Wednesday, August 6, 2014
HomeStreet gets the doors open
After a very long gestation period, Seattle-based HomeStreet bank birthed its Madison Park baby today, finally revealing to the world its long-awaited branch along the neighborhood's main thoroughfare. The prominent Madison Street location next to Bert's Red Apple was most-recently the site of the Tully's, the much-lamented and long-departed coffee shop. It's been almost two years since that exit.
HomeStreet would have been here earlier had it not been for the involved design and permitting processes and the fact that the hundred-plus-year-old building was in worse shape by far than originally anticipated. The end result of all that rehabilitation is pretty impressive, however. If you're willing to accept the fact that Madison Park is now a banking hub with five bank branches calling the neighborhood home, you will probably be pleased with the attractiveness and compatibility of HomeStreet's finished product. The bank sign apparently meets the community standards for its modest size, and the building doesn't look too bank-like. That, we're told, sits well with the neighborhood "powers that be" who try to enforce the various "village" standards. Another concession to the community: the fireplace that graced Tully's is back in an improved form to add to the ambiance of the bank's interior.
While we certainly can't claim that HomeStreet is not a bank, it can be argued that it's a bank that is different from the others that (with the exception only of KeyBank) have been part of the Madison Park community for many decades. Though they certainly didn't start out that way, each of the neighborhood's other four bank branches is a part of a big national bank organization based out of state---far out of state, in most cases (New York in the case of Chase, Ohio in the case of Key and North Carolina in the case of Bank of America). Only Wells can make the claim that it's even based in the general region (California).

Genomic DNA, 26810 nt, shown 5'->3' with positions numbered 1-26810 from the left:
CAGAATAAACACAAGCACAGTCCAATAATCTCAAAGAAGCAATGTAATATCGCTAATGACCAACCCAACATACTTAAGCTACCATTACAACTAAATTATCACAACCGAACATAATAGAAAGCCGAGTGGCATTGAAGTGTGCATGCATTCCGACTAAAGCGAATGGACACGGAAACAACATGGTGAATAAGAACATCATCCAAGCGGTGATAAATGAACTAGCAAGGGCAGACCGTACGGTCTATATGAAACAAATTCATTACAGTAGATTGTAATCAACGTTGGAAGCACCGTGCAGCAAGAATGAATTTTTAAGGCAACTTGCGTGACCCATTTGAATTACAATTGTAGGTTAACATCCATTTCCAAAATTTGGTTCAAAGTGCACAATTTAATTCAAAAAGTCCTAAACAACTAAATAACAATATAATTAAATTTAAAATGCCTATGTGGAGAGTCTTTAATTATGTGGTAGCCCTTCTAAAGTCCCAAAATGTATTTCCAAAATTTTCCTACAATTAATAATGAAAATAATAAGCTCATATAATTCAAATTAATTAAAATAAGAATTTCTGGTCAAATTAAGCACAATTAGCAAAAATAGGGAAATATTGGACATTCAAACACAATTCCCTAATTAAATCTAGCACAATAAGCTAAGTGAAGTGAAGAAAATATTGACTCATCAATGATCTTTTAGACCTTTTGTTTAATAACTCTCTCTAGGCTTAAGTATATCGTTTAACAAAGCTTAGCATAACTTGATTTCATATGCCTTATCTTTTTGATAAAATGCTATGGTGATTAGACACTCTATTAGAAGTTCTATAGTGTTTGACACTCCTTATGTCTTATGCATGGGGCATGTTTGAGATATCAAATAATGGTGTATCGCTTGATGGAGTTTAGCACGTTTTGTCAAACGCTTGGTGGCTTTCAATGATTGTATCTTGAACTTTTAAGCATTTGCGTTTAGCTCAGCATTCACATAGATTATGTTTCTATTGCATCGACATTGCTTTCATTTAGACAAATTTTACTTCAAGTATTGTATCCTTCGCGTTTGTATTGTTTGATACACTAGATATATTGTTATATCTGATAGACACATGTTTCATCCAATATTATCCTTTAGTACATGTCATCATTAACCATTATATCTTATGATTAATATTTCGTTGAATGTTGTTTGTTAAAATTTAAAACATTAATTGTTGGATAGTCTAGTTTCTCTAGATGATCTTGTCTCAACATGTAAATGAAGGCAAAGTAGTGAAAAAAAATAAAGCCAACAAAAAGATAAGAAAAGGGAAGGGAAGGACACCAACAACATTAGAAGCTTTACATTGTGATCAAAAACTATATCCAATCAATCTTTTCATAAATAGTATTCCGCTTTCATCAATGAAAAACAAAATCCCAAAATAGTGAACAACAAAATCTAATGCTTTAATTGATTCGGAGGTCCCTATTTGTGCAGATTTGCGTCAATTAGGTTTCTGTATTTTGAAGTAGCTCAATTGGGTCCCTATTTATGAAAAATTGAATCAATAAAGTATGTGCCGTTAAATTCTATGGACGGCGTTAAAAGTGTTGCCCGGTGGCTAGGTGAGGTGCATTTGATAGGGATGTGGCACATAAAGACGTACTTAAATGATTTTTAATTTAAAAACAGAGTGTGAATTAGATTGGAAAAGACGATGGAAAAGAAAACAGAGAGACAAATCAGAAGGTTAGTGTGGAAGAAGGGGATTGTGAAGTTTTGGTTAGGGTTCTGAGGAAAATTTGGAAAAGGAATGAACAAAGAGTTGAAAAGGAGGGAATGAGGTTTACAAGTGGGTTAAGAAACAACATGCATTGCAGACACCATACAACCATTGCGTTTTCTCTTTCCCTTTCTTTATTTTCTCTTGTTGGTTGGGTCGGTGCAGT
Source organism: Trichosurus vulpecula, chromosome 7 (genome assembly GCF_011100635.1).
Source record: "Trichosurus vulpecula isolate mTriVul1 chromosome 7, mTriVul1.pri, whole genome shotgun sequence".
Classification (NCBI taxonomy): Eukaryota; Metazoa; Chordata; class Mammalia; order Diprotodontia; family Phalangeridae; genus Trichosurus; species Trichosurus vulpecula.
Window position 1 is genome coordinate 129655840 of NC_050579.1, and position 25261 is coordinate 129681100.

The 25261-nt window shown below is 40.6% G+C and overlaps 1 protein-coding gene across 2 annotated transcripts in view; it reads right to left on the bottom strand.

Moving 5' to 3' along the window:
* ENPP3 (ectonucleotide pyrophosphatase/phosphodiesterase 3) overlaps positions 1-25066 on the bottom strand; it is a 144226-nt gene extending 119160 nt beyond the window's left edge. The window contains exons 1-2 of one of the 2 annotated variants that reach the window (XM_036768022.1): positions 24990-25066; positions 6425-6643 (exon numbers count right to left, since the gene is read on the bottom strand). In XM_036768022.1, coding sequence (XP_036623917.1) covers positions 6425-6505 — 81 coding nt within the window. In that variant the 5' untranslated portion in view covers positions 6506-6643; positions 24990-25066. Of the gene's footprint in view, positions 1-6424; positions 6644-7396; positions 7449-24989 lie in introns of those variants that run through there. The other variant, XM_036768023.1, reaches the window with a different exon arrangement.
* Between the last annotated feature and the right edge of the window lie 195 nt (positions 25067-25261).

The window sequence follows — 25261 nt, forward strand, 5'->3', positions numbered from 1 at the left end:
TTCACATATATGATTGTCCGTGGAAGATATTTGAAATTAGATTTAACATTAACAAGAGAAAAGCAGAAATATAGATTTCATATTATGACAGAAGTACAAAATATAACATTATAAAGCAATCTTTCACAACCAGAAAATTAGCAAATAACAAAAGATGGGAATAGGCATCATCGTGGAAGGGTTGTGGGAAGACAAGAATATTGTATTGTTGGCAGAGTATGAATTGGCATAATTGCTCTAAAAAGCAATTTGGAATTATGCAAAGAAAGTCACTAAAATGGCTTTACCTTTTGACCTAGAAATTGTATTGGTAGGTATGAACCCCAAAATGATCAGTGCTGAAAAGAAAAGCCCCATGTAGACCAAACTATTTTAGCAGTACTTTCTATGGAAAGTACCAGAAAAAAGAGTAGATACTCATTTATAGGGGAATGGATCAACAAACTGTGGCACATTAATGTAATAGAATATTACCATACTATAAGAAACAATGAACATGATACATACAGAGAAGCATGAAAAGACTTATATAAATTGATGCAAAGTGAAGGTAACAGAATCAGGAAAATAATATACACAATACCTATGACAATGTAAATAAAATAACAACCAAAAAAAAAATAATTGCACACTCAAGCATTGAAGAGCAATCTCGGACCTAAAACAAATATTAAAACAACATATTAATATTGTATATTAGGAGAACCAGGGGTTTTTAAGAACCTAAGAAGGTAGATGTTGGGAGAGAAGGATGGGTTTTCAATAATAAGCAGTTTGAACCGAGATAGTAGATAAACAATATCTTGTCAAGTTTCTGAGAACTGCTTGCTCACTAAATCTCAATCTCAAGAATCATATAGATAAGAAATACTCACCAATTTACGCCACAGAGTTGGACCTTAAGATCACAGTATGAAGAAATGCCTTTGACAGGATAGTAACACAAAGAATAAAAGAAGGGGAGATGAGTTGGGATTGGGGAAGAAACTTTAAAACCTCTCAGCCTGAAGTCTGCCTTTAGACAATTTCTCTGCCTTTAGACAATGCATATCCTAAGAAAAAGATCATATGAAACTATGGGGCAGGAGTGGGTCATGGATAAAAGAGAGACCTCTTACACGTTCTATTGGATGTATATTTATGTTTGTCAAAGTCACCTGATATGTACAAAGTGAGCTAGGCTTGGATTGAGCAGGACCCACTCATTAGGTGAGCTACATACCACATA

Not that there's anything wrong with being from out of state. However, HomeStreet is definitely home grown, having been founded in Seattle as a mortgage company 93 years ago, later becoming a federally-chartered savings bank. HomeStreet, with about $3.3 billion in assets, operates 31 branches, ten of these in Seattle.
In charge of HomeStreet's Madison Park location is Ila Wagner, who joined the bank from Chase during the past month. She told us that she understands the fact that "there's a fear of over-saturation with banks in Madison Park." But "HomeStreet will be a different kind of experience." She cites the bank's intense involvement in the communities it serves as one example. Also, HomeStreet is, we're told, the "official bank" of both the Seahawks and the Sounders, with promotions related to both teams (special deals for season ticket holders, for example).
While today is Day One for HomeStreet's Madison Park incarnation, the big official grand opening will take place for the community in early September. That's when the bank will be giving away a lot of money.
Just kidding. (About the money give-away, that is).
[As a matter of self disclosure for those not already aware of the fact, the Madison Park Blogger is a banker by day, though not an employee of any of the banks who operate branches in Madison Park.]